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This book contains some of my favorite stories of all time, especially Casanova'a escape from prison. I read two other English translations of this story...amazing how inaccurate the first translation was! Thank you Willard Trask for the best-possible translation, and for the amazing footnotes.
"History of my Life" is as much a History Lesson as it is a memoir. You'll find yourself learning interesting things about life in 18th century Europe. Before reading this book, I never knew the weird way Italians told time (changed daily based on sunrise and sunset), their units of money, their system of State and courts, modes of transportation, social habits, superstitions, treatments for V.D., etc. Much of this is contained in Trask's fantastic footnotes, so get two good bookmarks and be prepared for a lot of flipping back and forth.
The other reviewer who mentioned that there is a lot of dry info...he's right. Casanova wasn't going for a best-seller at this point in his life. He was broke, nearly toothless, and effectively living on charity as the librarian of Count Waldstein in Bohemia. I believe him when he said that this was one of his few remaining pleasures...reliving his life by remembering it and recording it. Other critics have rightly observed that Casanova had a bad memory, mixed up places and events, and exaggerated a lot. Even Trask points this out several times in the footnotes. However, other historians have praised the Memoirs as being THE BEST source for information on details of the 18th century, especially C.'s description of traveling by carriage throughout Europe.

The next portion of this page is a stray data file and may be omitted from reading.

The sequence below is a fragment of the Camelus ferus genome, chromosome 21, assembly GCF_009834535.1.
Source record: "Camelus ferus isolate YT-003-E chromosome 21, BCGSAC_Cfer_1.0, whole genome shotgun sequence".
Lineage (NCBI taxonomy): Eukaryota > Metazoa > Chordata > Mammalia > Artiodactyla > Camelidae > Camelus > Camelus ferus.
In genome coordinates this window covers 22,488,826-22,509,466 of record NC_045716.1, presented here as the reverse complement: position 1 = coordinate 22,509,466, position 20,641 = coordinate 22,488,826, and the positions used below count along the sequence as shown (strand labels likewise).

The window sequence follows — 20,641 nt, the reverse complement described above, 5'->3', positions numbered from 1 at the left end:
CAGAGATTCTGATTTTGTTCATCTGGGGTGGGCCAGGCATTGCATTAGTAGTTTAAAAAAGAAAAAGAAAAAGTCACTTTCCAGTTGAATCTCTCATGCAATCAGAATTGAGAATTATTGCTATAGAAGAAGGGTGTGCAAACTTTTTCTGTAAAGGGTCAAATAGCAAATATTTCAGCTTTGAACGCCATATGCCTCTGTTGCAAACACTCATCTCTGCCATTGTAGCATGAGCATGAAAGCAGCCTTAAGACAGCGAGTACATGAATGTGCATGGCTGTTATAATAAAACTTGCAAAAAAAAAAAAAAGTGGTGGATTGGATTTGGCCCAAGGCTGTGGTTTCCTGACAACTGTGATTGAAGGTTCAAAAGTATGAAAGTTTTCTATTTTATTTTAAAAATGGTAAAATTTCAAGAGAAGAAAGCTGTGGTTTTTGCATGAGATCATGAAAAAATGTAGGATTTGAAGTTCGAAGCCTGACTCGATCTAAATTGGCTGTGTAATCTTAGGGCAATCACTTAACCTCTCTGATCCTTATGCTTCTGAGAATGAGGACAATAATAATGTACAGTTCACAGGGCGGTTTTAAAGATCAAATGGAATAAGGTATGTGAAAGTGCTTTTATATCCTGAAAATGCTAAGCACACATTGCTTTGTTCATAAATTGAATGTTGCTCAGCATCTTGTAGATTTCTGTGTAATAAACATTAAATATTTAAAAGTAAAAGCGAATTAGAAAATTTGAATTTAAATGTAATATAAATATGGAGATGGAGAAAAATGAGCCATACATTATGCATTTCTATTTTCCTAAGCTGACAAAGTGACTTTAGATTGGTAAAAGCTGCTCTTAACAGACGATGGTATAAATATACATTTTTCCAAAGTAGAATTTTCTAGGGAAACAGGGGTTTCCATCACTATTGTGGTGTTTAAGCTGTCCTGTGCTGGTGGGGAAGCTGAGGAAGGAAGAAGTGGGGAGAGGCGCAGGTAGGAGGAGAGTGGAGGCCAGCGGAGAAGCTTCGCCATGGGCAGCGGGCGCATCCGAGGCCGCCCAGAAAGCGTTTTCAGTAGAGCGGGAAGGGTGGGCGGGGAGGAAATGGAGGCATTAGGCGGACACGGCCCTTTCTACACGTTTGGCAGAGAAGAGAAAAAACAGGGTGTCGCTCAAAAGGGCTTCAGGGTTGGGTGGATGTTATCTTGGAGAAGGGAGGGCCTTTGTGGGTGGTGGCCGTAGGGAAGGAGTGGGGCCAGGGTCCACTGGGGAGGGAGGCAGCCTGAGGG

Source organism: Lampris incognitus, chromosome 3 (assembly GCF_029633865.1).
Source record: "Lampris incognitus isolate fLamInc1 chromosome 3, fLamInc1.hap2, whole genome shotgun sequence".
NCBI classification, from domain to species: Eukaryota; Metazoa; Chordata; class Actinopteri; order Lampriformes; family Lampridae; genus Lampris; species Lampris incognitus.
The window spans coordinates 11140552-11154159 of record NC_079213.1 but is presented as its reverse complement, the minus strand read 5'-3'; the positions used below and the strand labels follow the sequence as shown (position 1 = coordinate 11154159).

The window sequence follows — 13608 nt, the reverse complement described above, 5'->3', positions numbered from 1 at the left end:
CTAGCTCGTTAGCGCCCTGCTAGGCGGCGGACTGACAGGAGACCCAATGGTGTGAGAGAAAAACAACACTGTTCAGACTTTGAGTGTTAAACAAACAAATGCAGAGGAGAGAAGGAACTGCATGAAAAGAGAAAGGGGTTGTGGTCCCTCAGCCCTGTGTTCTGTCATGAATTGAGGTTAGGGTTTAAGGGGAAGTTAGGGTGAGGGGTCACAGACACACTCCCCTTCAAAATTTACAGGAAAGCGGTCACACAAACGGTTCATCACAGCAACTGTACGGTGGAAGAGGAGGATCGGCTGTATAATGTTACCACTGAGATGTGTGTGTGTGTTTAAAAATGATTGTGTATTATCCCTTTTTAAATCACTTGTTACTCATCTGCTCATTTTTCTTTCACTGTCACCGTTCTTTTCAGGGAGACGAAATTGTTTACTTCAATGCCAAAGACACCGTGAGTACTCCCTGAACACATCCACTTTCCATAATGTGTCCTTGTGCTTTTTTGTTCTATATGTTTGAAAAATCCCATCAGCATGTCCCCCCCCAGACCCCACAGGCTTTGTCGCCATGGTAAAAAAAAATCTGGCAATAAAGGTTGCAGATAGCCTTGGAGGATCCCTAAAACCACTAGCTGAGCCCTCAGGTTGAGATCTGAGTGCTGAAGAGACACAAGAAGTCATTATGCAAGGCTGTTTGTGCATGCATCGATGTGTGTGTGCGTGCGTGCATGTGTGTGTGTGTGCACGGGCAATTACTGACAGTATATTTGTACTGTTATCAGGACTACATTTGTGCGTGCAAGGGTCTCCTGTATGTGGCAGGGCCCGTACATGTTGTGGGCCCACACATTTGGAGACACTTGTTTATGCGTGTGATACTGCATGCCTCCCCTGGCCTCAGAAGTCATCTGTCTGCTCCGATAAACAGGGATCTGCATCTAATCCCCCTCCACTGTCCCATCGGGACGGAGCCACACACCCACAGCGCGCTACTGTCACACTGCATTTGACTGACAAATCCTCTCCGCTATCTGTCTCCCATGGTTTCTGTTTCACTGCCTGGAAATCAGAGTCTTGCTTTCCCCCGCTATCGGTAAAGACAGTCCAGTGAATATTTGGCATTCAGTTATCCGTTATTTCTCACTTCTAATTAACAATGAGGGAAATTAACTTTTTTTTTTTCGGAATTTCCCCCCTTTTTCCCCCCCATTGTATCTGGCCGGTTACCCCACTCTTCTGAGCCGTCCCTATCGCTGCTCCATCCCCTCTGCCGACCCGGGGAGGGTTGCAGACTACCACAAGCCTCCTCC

His writing style makes me feel like I know (knew?) him as a friend. I feel myself cringing when I realize he is about to lose a fortune gambling, or about to make his usual impulsive decisions that often lead to disaster. I find myself wishing I could sit down and try to talk some sense into him. I think today he would be diagnosed with ADHD!
There are many touching, often sad tales spread out almost randomly throughout his memoirs. I'll never forget his story of C. meeting a young, fourteen year old chamber-maid, and overcoming his desire to seduce her (rare self-control for the Chevalier du Seingalt). He bumps into her 10+ years later in a seedy tavern. She had changed from a sweet, innocent symbol of purity and beauty into a weathered, destitute whore, and Casanova's description of events made me tear-up. Equally powerful is his recollection of a young cellmate in prison. The young man's only crime was falling in love with the daughter of a nobleman. He was thrown in prison with no trial and sentenced to (ten?) years confinement...all to protect the "honor" of a rich father.
I love the Trask translation of Casanova's memoirs! If you're not sure about buying the entire set, I would strongly recommend buying the first two volumes first (ending at his escape from prison).